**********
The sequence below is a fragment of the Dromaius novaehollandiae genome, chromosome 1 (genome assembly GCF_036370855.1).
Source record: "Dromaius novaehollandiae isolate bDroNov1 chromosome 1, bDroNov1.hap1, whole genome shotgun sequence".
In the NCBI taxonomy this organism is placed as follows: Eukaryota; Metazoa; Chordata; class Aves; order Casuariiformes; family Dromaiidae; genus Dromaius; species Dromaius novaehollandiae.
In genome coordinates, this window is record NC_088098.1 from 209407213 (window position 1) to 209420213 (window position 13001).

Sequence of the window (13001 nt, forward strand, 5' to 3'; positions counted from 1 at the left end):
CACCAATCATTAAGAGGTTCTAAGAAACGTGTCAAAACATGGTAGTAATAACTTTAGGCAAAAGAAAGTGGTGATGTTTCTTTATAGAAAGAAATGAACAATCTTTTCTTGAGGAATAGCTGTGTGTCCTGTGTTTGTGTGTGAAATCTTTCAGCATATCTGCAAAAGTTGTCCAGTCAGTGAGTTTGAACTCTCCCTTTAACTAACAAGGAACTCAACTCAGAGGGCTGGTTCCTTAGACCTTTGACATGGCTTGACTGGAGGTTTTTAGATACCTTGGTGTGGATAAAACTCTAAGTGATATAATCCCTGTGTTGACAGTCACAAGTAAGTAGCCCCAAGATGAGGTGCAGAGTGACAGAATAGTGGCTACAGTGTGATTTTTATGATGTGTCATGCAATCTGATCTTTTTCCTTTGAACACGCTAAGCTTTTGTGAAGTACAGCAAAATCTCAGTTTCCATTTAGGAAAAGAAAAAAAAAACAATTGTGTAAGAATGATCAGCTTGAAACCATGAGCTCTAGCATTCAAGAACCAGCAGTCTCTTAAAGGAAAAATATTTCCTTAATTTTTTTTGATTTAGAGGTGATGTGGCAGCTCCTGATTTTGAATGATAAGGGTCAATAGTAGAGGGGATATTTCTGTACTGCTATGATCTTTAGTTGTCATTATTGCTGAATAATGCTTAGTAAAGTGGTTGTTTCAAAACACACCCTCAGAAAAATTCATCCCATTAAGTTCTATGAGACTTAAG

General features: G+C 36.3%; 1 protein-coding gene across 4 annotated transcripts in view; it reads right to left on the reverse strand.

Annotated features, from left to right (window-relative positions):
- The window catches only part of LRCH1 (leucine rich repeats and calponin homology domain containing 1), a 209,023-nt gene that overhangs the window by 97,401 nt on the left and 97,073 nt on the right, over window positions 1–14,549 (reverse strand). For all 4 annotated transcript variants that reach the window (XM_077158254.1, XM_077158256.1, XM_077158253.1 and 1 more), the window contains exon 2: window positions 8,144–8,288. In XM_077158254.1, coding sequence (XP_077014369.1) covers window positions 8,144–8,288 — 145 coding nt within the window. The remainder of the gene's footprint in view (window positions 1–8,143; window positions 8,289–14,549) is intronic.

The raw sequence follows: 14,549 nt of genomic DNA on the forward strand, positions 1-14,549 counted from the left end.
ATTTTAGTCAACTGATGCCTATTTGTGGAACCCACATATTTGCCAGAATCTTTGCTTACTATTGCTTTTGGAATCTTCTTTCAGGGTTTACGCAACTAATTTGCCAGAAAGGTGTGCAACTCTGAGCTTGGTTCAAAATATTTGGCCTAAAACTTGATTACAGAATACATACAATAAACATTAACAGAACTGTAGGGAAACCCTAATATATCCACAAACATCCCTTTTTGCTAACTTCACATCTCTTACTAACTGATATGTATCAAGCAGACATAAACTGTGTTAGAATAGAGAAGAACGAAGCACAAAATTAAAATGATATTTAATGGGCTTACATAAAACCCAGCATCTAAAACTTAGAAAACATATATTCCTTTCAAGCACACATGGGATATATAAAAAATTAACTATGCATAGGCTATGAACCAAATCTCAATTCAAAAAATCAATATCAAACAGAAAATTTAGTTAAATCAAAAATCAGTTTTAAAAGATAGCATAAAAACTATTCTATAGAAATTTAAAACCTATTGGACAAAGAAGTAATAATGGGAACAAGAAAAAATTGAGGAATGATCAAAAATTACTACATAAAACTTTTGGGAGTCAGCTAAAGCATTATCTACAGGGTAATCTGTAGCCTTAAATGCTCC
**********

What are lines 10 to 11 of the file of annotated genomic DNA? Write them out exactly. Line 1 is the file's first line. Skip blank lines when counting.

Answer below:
The raw sequence follows: 14,549 nt of genomic DNA on the forward strand, positions 1-14,549 counted from the left end.
ATTTTAGTCAACTGATGCCTATTTGTGGAACCCACATATTTGCCAGAATCTTTGCTTACTATTGCTTTTGGAATCTTCTTTCAGGGTTTACGCAACTAATTTGCCAGAAAGGTGTGCAACTCTGAGCTTGGTTCAAAATATTTGGCCTAAAACTTGATTACAGAATACATACAATAAACATTAACAGAACTGTAGGGAAACCCTAATATATCCACAAACATCCCTTTTTGCTAACTTCACATCTCTTACTAACTGATATGTATCAAGCAGACATAAACTGTGTTAGAATAGAGAAGAACGAAGCACAAAATTAAAATGATATTTAATGGGCTTACATAAAACCCAGCATCTAAAACTTAGAAAACATATATTCCTTTCAAGCACACATGGGATATATAAAAAATTAACTATGCATAGGCTATGAACCAAATCTCAATTCAAAAAATCAATATCAAACAGAAAATTTAGTTAAATCAAAAATCAGTTTTAAAAGATAGCATAAAAACTATTCTATAGAAATTTAAAACCTATTGGACAAAGAAGTAATAATGGGAACAAGAAAAAATTGAGGAATGATCAAAAATTACTACATAAAACTTTTGGGAGTCAGCTAAAGCATTATCTACAGGGTAATCTGTAGCCTTAAATGCTCC